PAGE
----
By default Mono comes with a full table
of messages for error codes. This feature
turns off uncommon error messages and reduces
the runtime size.

    * `generics`:
Generics support.  Disabling this will not
allow Mono to run any 2.0 libraries or
code that contains generics.

    * `jit`:
Removes the JIT engine from the build, this reduces
the executable size, and requires that all code
executed by the virtual machine be compiled with
Full AOT before execution.

    * `large_code`:
Disables support for large assemblies.

    * `logging`:
Disables support for debug logging.

    * `pinvoke`:
Support for Platform Invocation services,
disabling this will drop support for any
libraries using DllImport.

    * `portability`:
Removes support for MONO_IOMAP, the environment
variables for simplifying porting applications that 
are case-insensitive and that mix the Unix and Windows path separators.

    * `profiler`:
Disables support for the default profiler.

    * `reflection_emit`:
Drop System.Reflection.Emit support

    * `reflection_emit_save`:
Drop support for saving dynamically created
assemblies (AssemblyBuilderAccess.Save) in
System.Reflection.Emit.

    * `shadow_copy`:
Disables support for AppDomain's shadow copies
(you can disable this if you do not plan on 
using appdomains).

    * `simd`:
Disables support for the Mono.SIMD intrinsics
library.

    * `ssa`:
Disables compilation for the SSA optimization
framework, and the various SSA-based optimizations.

* `--enable-llvm`
* `--enable-loadedllvm`

  * This enables the use of LLVM as a code generation engine
for Mono.  The LLVM code generator and optimizer will be 
used instead of Mono's built-in code generator for both
Just in Time and Ahead of Time compilations.

  * See http://www.mono-project.com/docs/advanced/mono-llvm/ for the 
full details and up-to-date information on this feature.

  * You will need to have an LLVM built that Mono can link
against.

  * The `--enable-loadedllvm` variant will make the LLVM backend
into a runtime-loadable module instead of linking it directly
into the main mono binary.

* `--enable-big-arrays` - Enable use of arrays with indexes larger
than Int32.MaxValue.

  * By default Mono has the same limitation as .NET on
Win32 and Win64 and limits array indexes to 32-bit
values (even on 64-bit systems).

  * In certain scenarios where large arrays are required,
you can pass this flag and Mono will be built to
support 64-bit arrays.

  * This is not the default as it breaks the C embedding
ABI that we have exposed through the Mono development
cycle.

* `--enable-parallel-mark`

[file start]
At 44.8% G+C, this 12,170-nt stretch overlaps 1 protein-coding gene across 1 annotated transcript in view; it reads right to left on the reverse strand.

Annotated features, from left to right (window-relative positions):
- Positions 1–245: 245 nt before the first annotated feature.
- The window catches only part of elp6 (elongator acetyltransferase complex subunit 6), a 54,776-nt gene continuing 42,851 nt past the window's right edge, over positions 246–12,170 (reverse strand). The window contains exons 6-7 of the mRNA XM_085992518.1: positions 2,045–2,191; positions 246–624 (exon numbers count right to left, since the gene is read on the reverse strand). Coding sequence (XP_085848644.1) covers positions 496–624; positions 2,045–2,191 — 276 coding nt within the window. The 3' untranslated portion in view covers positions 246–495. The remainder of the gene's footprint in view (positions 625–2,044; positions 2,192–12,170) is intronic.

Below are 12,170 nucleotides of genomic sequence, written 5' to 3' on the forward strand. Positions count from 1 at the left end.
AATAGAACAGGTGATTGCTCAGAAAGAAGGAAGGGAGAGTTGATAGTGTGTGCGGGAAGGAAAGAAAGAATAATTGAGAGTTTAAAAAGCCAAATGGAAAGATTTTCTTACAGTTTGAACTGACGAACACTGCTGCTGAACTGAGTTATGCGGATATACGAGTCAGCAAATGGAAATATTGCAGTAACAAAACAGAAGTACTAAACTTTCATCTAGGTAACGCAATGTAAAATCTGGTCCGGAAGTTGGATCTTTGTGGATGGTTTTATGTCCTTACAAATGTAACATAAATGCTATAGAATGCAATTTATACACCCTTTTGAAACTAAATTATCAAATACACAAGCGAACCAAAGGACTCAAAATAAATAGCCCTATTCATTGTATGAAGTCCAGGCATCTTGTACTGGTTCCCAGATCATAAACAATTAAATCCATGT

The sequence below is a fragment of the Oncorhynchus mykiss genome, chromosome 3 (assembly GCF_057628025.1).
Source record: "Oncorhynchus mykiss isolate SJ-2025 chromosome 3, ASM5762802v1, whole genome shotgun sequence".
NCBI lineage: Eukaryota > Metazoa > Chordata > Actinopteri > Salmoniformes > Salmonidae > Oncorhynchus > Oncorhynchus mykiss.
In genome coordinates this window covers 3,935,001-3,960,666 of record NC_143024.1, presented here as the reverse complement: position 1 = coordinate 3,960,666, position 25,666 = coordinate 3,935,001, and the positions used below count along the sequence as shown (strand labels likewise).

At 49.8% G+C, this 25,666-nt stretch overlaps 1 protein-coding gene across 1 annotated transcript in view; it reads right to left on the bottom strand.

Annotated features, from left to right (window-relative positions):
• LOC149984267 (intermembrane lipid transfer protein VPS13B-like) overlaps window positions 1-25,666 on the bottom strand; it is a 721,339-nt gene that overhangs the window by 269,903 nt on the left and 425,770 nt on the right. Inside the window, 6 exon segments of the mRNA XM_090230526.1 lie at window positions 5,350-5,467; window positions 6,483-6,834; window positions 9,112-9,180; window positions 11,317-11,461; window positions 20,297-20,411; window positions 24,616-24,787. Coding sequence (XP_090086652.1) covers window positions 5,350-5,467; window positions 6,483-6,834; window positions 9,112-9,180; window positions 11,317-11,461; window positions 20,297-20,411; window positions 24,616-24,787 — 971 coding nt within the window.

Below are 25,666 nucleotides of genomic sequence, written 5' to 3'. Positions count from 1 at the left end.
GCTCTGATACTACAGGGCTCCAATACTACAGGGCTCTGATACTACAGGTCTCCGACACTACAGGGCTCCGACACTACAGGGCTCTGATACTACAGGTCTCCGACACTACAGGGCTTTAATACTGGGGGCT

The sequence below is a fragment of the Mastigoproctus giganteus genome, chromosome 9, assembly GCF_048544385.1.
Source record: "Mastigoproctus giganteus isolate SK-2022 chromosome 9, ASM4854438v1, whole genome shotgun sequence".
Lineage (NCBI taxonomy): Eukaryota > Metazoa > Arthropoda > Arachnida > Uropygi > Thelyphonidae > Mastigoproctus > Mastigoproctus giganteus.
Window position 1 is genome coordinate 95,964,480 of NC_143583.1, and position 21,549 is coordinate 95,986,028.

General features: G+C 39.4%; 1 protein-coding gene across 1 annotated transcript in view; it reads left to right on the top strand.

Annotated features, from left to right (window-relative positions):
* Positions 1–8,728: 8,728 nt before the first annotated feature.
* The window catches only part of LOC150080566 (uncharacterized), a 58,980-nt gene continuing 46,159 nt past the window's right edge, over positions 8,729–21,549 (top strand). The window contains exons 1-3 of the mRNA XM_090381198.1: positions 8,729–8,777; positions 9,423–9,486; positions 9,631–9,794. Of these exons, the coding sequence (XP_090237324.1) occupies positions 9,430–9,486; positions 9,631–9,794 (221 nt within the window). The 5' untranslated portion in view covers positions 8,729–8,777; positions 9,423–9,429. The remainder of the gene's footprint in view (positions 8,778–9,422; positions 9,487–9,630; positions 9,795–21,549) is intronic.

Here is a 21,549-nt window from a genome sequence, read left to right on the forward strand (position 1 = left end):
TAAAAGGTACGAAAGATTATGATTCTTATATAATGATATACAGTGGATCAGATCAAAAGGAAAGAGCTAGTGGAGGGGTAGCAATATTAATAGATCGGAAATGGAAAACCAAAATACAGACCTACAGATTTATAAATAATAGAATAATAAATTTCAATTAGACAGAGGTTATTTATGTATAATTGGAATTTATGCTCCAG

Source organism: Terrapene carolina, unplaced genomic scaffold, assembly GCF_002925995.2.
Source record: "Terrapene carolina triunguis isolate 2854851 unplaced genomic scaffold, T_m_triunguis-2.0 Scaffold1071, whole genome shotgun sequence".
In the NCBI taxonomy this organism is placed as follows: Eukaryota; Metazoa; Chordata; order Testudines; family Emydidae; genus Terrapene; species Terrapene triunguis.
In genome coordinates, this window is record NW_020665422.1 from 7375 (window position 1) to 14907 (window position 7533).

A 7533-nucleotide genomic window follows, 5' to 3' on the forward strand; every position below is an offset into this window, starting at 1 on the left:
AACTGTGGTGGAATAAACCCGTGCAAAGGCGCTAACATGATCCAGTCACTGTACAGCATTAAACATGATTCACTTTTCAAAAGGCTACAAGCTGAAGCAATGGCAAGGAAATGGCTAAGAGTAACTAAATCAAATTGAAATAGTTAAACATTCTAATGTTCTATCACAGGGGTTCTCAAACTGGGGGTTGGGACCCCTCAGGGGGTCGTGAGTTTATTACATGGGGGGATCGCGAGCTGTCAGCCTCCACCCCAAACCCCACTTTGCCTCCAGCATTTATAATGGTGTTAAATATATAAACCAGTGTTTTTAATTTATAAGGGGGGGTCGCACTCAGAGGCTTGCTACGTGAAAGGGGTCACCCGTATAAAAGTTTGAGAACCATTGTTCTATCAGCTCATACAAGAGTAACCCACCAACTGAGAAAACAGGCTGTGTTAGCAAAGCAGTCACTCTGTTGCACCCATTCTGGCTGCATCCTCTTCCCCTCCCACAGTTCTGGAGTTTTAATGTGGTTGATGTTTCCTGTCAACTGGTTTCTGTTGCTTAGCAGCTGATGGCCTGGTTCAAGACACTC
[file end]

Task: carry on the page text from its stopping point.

* Use this option to enable the garbage collector to use
multiple CPUs to do its work.  This helps performance
on multi-CPU machines as the work is divided across CPUS.

  * This option is not currently the default on OSX
as it runs into issues there.

  * This option only applies to the Boehm GC.

* `--enable-dtrace`

  * On Solaris and MacOS X builds a version of the Mono
runtime that contains DTrace probes and can
participate in the system profiling using DTrace.

* `--disable-dev-random`

  * Mono uses /dev/random to obtain good random data for
any source that requires random numbers.   If your
system does not support this, you might want to
disable it.

  * There are a number of runtime options to control this
also, see the man page.

* `--enable-nacl`

  * This configures the Mono compiler to generate code
suitable to be used by Google's Native Client:
http://code.google.com/p/nativeclient/

  * Currently this is used with Mono's AOT engine as
Native Client does not support JIT engines yet.

Working With Submodules
=======================

Mono references several external git submodules, for example
a fork of Microsoft's reference source code that has been altered
to be suitable for use with the Mono runtime.

This section describes how to use it.

An initial clone should be done recursively so all submodules will also be
cloned in a single pass:

	$ git clone --recursive git@github.com:mono/mono

Once cloned, submodules can be updated to pull down the latest changes.
This can also be done after an initial non-recursive clone:

	$ git submodule update --init --recursive

To pull external changes into a submodule:

	$ cd <submodule>
	$ git pull origin <branch>
	$ cd <top-level>
	$ git add <submodule>
	$ git commit

By default, submodules are detached because they point to a specific commit.
Use `git checkout` to move back to a branch before making changes:

	$ cd <submodule>
	$ git checkout <branch>
	# work as normal; the submodule is a normal repo
	$ git commit/push new changes to the repo (submodule)

	$ cd <top-level>
	$ git add <submodule> # this will record the new commits to the submodule
	$ git commit

To switch the repo of a submodule (this should not be a common or normal thing
to do at all), first edit `.gitmodules` to point to the new location, then:

	$ git submodule sync -- <path of the submodule>
	$ git submodule update --recursive
	$ git checkout <desired new hash or branch>

The desired output diff is a change in `.gitmodules` to reflect the
change in the remote URL, and a change in /<submodule> where you see
the desired change in the commit hash.

License
=======

See the LICENSE file for licensing information, and the PATENTS.TXT
file for information about Microsoft's patent grant.

Mono Trademark Use Policy
=========================

The use of trademarks and logos for Mono can be found [here] (http://www.dotnetfoundation.org/legal/mono-tm). 

Maintaining the Class Library Solution Files
============================================

Mono now ships with a solution file that can be used to build the
assemblies from an IDE.  Either by opening the topmost `net_4_x.sln`
file, or to by loading one of the individual `csproj` files located in
each directory.

These are maintained by extracting the configuration information from
our Makefiles, which as of May 2016 remain the canonical location for
configuration information.

When changes are made to the Makefiles, a user would need to run the
following command to re-generate the solution files at the top level:

	$ make update-solution-files